So, yes, from the very beginning (or even before the beginning, depending on your viewpoint) LINQ was explicitly based on SQL, and intended specifically to allow access to data in SQL databases.

  • 5
    I disagree that LINQ was invented for SQL queries. LINQ is based on the query operations in , which in turn inherited them from X♯, which is based on an old Haskell paper. Note that one of the authors of said Haskell papers is Erik Meijer, who was also involved in the design of X♯ and Cω after that, and is of course the designer of LINQ. And it was clear from the very beginning that LINQ could be used to query all sorts of things, not just SQL (it shipped with LINQ-to-SQL, LINQ-to-XML, and LINQ-to-Objects from day 1, shortly followed by … – Jörg W Mittag Feb 24 '16 at 20:57
  • 4
    LINQ-to-Entities), and in fact for a lot more than querying (it's basically general Monad Comprehension syntax). It was designed for familiarity to SQL (and XQuery) programmers, but certainly not limited to that. In a similar vein, Scala's Monad Comprehensions look like for loops, and Haskell's look like C-style imperative code blocks, and so Scala calls its monadic operation flatMap, and Haskell calls it return for the same reason: to fit in with the "illusion" prevented to (former) imperative programmers. – Jörg W Mittag Feb 24 '16 at 21:03
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    @JörgWMittag: See edited answer. I believe that Microsoft's documentation supports my statements. – Jerry Coffin Feb 24 '16 at 21:26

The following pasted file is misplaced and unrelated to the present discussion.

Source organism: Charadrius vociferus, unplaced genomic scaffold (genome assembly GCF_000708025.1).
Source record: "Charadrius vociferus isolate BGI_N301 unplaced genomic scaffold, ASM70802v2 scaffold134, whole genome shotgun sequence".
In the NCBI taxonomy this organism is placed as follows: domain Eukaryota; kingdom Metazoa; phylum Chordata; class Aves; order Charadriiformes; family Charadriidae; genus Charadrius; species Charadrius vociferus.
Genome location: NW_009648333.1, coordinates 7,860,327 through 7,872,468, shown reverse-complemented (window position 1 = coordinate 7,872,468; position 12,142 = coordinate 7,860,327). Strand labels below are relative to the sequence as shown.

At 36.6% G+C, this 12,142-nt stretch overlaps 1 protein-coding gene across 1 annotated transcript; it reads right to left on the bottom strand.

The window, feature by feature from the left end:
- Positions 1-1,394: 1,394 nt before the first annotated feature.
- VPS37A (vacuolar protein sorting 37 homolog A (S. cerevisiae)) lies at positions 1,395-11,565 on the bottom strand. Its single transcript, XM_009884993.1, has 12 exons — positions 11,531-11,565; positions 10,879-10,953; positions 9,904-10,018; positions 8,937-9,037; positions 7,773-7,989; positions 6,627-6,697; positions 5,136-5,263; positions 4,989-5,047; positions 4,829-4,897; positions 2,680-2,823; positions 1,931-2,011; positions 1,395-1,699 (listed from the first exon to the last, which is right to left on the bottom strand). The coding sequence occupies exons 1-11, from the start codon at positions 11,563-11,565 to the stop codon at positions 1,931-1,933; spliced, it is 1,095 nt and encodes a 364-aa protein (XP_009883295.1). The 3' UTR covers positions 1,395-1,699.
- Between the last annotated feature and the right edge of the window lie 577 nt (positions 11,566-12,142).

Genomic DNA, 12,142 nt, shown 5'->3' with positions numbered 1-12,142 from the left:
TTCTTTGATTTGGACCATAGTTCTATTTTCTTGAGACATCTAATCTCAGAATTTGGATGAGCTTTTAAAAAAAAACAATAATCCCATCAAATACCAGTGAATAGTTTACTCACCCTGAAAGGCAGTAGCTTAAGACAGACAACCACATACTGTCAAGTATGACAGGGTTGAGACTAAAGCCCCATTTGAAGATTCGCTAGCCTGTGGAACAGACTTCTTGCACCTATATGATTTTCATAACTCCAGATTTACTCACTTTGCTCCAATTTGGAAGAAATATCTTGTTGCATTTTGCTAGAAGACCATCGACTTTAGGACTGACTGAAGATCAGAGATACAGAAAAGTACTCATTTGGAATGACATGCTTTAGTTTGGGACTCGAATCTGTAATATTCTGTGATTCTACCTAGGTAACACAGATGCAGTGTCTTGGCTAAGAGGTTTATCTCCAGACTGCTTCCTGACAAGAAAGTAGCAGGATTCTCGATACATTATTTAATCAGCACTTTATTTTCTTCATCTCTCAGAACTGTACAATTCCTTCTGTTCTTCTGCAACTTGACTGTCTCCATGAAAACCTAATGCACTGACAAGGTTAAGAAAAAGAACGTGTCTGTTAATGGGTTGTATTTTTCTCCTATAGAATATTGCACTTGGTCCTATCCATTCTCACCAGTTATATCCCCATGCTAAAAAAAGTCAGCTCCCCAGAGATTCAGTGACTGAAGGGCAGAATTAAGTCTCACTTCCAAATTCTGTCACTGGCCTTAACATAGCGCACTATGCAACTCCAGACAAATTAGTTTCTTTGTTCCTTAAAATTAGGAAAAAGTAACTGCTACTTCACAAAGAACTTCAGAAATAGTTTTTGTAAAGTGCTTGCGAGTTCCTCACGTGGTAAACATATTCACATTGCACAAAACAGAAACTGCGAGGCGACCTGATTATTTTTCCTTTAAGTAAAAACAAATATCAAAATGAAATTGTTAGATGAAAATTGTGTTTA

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    +1 for actually justifying the answer instead of wishy-washy guessing. You can't get much more authoritative source than Microsoft themselves. – milleniumbug Feb 25 '16 at 2:06
  • Thank you, fine sir! This is exactly the kind of answer I was hoping to receive. – Tx3 Feb 25 '16 at 13:09

LINQ methods in .Net

source.Where(x => condition)
      .Select(x => projection)

were named to be consistent with LINQ query syntax in C# (and VB.NET)

from x in source
where condition
select projection

which was designed to be familiar to people who know SQL

SELECT projection
FROM source x
WHERE condition

To me, Select and Aggregate makes more sense. As entity becomes the dominant method for querying and manipulating data in .Net, Linq is being used more and more by developers who are probably used to working with data through SQL. So, using words like "Select" makes more sense for those developers, because those are the keywords they're used to.

  • 4
    "more and more by developers who are probably used to working with data through SQL" I doubt this. The guy I work with who sings the praises of Entity Framework couldn't figure out he needed to do a single INNER JOIN one day when Entity Framework wasn't an option. Probably quite the opposite. More and more people use LINQ everyday who actively avoid writing SQL. People who are comfortable in SQL probably just do more in SQL. – jpmc26 Feb 25 '16 at 4:23
  • 1
    That's not what I've seen. Mainly what I'm finding (through my recent job search) is that developers who once worked with data using Stored Procedures are starting to do all their scripting in the controller. For me, it helps that Linq uses familiar expressions. I don't doubt that's the case for "the guy you work with," but that's not my experience. – Christine Feb 25 '16 at 16:40